Mongolia now the land of the free

PUBLISHED : Saturday, 11 September, 1999, 12:00am
UPDATED : Saturday, 11 September, 1999, 12:00am

The freest country in Asia must now be Mongolia. Ten years ago when I first arrived in Ulan Bator nobody could have dreamed it.

Statues of Lenin, Stalin and his Mongolian counterpart, Marshal Choibalsan, stood on the corners of avenues empty of traffic. Popping into a shop by the Palace of Pioneers, I found Mongolians waiting silently in line for their ration of meat. The shelves were bare of anything else and no one dared talk to me. It was a crime to speak to foreigners without permission.

Two men trailed me and my companion as we visited the one surviving monastery, Mongolia's only existing department store, and the monument to the Soviet Red Army.

Everyone seemed morosely drunk.

In 1990, Mongolia had its democratic revolution but everyone feared what would happen if the Soviets and the East Europeans left. The country would collapse and the Chinese would take over.

In the end, the 50,000 Soviet advisers and their families left and the troops pulled out, too. Yet now, of all the former Soviet republics, which is what Mongolia effectively was, it has probably survived the best, certainly a lot better than places like Russia, Kazakhstan, Uzbekistan or Azerbaijan, for all their oil riches.

Its GDP has been growing at two to four per cent a year even through the Russian crash and the Asian financial crisis. If world prices for key commodities like copper or cashmere recover, Mongolia will do even better.

The country's population is growing strongly even though other post-communist countries have seen birth rates fall. Even in the countryside where half the Mongolians live there are signs of prosperity with many owning cars or other vehicles. Numbers of livestock, which for decades never rose much above 25 million, might hit 40 million by year's end.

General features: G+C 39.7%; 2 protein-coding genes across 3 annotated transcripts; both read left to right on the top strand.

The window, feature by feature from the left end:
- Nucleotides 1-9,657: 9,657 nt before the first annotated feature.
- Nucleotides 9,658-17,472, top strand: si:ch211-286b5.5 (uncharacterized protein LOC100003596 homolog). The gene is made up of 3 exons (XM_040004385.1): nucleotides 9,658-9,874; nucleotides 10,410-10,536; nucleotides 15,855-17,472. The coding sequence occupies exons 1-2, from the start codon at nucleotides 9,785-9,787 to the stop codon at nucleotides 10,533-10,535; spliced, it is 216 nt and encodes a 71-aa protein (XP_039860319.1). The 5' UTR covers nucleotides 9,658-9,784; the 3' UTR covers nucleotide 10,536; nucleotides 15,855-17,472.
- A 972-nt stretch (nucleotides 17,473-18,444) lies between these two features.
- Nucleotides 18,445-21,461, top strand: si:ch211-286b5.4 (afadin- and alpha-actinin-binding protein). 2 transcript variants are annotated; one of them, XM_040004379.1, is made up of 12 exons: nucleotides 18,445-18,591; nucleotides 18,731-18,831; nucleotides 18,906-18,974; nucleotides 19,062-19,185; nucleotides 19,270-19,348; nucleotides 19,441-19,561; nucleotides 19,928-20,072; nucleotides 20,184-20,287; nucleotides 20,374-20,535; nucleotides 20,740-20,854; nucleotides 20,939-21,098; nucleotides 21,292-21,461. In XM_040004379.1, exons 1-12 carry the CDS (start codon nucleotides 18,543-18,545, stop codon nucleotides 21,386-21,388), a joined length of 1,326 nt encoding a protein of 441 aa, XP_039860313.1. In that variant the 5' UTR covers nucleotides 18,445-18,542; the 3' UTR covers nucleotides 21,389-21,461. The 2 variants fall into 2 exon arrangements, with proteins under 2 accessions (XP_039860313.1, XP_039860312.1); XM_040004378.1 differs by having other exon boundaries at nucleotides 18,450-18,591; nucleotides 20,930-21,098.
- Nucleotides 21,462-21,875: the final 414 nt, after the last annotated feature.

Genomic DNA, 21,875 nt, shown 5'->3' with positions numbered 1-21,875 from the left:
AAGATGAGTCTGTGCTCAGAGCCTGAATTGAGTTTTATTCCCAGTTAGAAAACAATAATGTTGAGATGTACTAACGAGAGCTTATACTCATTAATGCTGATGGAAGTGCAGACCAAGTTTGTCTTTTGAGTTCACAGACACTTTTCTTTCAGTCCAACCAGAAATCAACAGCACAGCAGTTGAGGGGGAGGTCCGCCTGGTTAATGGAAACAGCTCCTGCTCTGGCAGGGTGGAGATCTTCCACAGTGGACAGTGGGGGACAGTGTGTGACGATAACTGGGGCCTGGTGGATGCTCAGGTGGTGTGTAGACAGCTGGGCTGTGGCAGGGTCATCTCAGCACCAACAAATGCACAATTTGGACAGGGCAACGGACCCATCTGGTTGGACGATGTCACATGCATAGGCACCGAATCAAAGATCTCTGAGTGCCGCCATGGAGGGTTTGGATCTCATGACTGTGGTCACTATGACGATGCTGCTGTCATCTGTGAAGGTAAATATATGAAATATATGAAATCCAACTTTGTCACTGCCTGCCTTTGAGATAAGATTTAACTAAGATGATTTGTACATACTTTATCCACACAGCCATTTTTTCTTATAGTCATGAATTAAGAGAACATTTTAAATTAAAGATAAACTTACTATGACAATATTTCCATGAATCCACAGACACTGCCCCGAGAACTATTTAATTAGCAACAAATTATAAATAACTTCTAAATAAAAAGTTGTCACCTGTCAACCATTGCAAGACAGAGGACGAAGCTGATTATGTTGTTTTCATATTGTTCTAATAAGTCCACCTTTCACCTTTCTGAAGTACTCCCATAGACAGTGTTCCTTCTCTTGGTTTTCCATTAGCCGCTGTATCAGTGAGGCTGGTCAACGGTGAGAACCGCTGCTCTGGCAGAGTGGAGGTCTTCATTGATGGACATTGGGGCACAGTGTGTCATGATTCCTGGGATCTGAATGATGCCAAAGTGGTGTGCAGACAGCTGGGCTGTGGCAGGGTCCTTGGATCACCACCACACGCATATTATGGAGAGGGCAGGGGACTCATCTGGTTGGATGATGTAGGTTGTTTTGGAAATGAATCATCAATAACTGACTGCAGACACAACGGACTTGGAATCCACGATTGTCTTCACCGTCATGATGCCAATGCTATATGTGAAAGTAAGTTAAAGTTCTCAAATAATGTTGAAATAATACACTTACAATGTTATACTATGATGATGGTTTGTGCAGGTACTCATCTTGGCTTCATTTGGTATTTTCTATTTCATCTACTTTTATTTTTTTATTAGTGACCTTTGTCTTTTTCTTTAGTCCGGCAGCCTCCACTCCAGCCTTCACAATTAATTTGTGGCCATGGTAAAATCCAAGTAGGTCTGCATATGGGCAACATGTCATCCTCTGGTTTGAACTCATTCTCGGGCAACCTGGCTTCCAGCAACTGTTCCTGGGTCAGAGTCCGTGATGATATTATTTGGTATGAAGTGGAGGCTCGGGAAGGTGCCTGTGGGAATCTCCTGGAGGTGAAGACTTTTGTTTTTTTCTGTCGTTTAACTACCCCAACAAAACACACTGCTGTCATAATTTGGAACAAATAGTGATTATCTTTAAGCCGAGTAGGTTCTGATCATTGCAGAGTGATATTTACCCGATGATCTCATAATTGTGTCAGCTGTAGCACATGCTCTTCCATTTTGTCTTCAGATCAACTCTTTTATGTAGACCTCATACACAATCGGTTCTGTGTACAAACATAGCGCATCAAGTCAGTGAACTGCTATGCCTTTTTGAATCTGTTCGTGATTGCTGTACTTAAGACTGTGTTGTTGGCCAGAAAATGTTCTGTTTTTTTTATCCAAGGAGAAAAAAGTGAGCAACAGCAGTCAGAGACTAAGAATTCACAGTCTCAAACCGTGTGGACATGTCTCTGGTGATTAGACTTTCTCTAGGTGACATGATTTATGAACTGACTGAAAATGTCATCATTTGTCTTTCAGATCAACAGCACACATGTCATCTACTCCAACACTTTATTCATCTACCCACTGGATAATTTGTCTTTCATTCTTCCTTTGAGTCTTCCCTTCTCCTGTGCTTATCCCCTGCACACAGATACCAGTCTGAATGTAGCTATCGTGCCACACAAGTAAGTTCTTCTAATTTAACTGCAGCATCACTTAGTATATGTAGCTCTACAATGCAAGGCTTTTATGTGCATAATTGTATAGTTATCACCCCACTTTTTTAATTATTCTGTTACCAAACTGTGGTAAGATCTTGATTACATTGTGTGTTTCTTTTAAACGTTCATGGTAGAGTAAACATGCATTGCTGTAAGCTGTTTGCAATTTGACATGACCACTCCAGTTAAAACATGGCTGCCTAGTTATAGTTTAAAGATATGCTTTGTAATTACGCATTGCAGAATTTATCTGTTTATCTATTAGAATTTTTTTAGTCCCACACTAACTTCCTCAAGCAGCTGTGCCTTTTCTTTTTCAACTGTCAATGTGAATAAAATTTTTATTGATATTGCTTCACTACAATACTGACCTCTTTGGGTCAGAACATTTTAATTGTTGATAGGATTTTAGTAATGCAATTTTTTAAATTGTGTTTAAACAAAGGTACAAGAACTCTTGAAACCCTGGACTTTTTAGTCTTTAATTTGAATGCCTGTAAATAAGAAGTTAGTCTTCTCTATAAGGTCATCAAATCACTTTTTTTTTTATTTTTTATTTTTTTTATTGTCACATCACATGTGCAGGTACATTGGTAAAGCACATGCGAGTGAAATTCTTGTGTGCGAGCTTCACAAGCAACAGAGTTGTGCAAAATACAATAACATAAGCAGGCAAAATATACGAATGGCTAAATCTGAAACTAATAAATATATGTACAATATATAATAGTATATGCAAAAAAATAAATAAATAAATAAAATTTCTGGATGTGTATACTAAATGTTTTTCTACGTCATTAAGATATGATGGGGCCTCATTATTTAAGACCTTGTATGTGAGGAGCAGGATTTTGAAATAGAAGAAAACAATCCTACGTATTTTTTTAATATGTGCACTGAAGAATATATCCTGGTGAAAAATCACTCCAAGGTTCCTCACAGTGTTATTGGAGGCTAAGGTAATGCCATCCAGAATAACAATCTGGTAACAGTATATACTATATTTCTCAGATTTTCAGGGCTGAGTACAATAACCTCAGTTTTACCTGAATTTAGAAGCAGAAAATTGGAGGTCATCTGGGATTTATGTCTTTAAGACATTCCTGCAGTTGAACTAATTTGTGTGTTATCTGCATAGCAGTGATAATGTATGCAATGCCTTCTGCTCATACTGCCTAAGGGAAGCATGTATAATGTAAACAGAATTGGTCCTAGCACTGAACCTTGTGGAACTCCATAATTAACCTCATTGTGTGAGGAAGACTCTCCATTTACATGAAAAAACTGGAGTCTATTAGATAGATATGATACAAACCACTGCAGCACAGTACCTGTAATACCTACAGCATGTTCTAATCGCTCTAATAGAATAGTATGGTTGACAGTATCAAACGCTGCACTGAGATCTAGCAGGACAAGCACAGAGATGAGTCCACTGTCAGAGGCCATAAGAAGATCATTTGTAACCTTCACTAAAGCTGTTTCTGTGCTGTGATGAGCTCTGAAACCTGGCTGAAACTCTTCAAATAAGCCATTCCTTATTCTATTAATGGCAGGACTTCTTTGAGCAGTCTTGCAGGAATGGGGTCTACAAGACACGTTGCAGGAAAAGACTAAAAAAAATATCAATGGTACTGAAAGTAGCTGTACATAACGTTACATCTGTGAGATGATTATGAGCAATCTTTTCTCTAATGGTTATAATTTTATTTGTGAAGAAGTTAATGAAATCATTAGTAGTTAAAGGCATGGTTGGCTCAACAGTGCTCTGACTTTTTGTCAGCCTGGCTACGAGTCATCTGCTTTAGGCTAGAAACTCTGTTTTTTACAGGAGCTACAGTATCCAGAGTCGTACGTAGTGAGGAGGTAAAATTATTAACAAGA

In Ulan Bator you can now buy goods from all over the world. It is one of the rare examples of a country that cut all import duties overnight. With fresh fruit and vegetables now available, Mongolians' diet is changing dramatically. Restaurants, bars and shops are opening everywhere. Streets are jammed with cars, the phones work and three companies offer mobile phone services.

Most government offices have computers and there are four Internet cafes. Students dress in trendy fashions.

Although a third of the country is still said to be living below the poverty line, what is really remarkable about Mongolia's economic transition is that it has not been an excuse for a new dictatorship.

There is a fully functioning free press with dozens of different papers available, including two in English, which expose political scandals and other forms of corruption.

There are regular parliamentary and presidential elections but no riots, no false counting of votes or states of emergency. The former communists and several democratic opposition parties have taken turns in power.

Corruption exists and seems to be getting worse, but politicians are not immune from prosecution. This year three government-backed MPs were arrested for allegedly accepting bribes.

No one is jailed for political or religious beliefs, diverse faiths flourish and ethnic minorities are safe.

Even more surprising is that there have been no reprisals against former communists, although under Choibalsan, the country's intelligentsia, lamas, officers and top leaders were shot or died in labour camps.

Now there is a museum dedicated to the victims of the great repression of the 1930s but Choibalsan's statue is still there and Lenin still stands outside the Ulan Bator Hotel. But nobody is afraid anymore.